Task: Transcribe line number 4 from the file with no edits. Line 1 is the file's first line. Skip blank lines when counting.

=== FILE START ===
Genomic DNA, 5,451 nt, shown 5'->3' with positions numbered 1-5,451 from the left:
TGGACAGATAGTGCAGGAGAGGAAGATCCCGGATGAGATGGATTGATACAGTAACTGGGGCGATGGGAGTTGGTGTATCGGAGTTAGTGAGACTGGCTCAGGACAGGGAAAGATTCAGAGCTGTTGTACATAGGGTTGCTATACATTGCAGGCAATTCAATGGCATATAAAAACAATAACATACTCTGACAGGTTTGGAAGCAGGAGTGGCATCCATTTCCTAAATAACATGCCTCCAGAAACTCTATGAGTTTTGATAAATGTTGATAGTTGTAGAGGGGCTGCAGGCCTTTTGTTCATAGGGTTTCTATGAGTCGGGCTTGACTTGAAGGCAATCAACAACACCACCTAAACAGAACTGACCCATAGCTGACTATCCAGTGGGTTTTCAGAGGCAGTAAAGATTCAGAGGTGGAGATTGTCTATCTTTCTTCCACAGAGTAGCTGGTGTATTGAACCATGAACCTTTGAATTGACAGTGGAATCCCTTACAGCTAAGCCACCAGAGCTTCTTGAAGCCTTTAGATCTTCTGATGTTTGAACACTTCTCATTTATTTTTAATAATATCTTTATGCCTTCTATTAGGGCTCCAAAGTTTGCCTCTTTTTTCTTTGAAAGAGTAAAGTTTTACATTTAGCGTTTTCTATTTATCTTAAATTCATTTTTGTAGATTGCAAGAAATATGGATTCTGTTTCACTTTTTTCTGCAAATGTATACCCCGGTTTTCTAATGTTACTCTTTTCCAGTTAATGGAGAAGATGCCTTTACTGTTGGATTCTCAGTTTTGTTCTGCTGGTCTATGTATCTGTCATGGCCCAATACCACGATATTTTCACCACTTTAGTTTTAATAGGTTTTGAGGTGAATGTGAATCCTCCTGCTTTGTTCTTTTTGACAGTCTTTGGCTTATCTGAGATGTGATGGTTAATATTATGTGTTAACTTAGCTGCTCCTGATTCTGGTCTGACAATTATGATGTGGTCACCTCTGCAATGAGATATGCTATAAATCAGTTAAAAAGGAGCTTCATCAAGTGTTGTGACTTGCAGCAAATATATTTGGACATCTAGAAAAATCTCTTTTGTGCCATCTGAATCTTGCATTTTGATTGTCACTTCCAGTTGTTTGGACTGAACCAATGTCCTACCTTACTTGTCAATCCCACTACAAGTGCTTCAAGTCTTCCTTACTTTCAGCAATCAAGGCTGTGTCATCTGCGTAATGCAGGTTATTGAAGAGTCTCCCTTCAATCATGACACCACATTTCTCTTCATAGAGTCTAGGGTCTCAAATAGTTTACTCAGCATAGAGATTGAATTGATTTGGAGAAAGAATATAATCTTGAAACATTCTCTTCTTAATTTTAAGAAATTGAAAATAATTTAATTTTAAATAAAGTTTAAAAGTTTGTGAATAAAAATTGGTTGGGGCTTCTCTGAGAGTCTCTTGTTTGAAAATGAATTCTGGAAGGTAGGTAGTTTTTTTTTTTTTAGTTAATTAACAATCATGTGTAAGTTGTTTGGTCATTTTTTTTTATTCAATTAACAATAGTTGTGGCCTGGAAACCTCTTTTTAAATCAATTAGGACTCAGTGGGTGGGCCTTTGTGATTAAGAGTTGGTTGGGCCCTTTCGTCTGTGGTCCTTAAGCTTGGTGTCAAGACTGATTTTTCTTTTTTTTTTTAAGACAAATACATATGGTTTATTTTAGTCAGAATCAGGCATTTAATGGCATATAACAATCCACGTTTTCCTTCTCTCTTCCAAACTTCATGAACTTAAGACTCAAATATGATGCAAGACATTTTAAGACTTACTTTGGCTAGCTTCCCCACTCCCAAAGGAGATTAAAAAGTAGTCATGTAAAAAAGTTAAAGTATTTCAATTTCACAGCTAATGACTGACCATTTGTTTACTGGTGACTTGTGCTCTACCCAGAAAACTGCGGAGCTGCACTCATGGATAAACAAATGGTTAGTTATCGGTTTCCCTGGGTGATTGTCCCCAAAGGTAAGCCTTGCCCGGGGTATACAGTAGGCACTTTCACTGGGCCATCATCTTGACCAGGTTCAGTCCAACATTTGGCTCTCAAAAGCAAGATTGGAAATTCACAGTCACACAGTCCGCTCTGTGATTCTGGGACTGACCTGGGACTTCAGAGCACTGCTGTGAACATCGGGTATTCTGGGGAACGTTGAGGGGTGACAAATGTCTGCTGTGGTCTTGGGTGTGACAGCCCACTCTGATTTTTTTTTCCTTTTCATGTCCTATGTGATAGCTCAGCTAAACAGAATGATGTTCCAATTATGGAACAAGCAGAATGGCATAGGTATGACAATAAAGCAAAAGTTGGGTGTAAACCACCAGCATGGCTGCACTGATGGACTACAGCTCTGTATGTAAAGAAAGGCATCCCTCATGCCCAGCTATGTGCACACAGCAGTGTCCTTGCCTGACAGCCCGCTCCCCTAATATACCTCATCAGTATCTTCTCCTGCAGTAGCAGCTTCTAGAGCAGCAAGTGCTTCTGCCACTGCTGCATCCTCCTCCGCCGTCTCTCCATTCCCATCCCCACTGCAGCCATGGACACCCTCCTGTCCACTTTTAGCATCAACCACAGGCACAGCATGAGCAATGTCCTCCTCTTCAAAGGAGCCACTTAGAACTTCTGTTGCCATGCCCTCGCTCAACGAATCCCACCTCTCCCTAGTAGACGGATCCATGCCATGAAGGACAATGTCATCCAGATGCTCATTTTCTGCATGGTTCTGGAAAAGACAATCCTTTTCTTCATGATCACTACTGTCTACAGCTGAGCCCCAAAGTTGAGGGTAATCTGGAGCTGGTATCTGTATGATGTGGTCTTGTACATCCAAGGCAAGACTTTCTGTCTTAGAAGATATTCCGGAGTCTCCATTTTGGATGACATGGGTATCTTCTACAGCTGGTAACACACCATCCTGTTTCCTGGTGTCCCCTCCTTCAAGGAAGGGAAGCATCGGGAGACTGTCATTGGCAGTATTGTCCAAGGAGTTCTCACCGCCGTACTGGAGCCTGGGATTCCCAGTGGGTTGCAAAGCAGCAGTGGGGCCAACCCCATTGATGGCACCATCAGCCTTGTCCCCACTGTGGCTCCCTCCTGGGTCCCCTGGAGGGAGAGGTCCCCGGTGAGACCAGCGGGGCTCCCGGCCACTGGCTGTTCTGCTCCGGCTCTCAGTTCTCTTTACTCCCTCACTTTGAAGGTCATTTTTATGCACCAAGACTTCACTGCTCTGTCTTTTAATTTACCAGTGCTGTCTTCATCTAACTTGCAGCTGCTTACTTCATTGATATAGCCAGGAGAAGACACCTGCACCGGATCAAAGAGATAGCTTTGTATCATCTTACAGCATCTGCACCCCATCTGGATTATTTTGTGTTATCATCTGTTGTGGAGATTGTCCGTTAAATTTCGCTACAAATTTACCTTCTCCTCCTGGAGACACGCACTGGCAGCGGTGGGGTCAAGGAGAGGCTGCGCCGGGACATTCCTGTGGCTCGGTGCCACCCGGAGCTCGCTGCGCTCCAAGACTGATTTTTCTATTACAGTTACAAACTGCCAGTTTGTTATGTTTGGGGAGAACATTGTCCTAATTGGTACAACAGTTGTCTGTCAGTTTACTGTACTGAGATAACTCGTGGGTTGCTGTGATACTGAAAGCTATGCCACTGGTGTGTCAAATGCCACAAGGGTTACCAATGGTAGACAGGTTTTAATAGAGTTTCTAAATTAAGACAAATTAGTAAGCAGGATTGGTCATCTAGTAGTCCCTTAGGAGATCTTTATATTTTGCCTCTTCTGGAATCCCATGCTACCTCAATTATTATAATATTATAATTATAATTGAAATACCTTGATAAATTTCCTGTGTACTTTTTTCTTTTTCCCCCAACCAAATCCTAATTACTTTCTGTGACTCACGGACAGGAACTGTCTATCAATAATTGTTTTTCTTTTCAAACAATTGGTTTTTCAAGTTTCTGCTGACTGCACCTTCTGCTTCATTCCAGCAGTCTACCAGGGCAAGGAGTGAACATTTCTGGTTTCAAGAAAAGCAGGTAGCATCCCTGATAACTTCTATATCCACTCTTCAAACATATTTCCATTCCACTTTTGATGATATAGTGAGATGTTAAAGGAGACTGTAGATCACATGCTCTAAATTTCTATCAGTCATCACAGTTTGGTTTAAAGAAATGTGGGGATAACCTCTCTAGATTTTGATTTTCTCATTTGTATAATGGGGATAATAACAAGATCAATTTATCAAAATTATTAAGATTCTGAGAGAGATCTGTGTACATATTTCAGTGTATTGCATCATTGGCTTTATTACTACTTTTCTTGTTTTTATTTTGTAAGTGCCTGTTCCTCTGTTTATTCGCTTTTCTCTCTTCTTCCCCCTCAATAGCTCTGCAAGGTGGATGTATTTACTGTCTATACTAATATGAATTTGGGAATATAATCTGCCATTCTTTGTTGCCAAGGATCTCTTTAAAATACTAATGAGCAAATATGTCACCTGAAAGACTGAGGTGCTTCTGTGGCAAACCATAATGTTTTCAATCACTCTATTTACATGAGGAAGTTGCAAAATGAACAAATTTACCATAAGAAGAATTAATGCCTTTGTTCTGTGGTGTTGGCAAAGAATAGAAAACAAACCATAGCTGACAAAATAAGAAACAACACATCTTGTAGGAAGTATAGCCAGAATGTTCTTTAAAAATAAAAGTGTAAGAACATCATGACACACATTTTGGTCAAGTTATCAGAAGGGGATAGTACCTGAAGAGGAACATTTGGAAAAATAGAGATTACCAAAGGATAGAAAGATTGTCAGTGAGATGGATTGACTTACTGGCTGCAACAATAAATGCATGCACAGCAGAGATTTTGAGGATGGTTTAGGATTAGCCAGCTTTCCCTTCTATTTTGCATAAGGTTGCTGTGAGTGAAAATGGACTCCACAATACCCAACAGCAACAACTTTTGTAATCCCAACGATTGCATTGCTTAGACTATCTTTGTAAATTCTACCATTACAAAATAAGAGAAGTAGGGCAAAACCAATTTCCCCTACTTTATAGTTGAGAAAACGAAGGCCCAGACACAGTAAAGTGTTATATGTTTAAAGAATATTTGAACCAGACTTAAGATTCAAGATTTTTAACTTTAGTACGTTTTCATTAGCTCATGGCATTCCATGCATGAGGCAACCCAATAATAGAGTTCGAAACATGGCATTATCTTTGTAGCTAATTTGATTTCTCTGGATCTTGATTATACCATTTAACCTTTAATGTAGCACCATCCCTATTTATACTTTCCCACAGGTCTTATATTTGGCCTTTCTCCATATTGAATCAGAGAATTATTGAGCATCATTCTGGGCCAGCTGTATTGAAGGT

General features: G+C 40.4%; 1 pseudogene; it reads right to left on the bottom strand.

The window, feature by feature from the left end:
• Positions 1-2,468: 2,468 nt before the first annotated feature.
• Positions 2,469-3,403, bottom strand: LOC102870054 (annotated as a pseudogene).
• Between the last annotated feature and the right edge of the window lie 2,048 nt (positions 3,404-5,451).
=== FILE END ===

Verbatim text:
The window, feature by feature from the left end: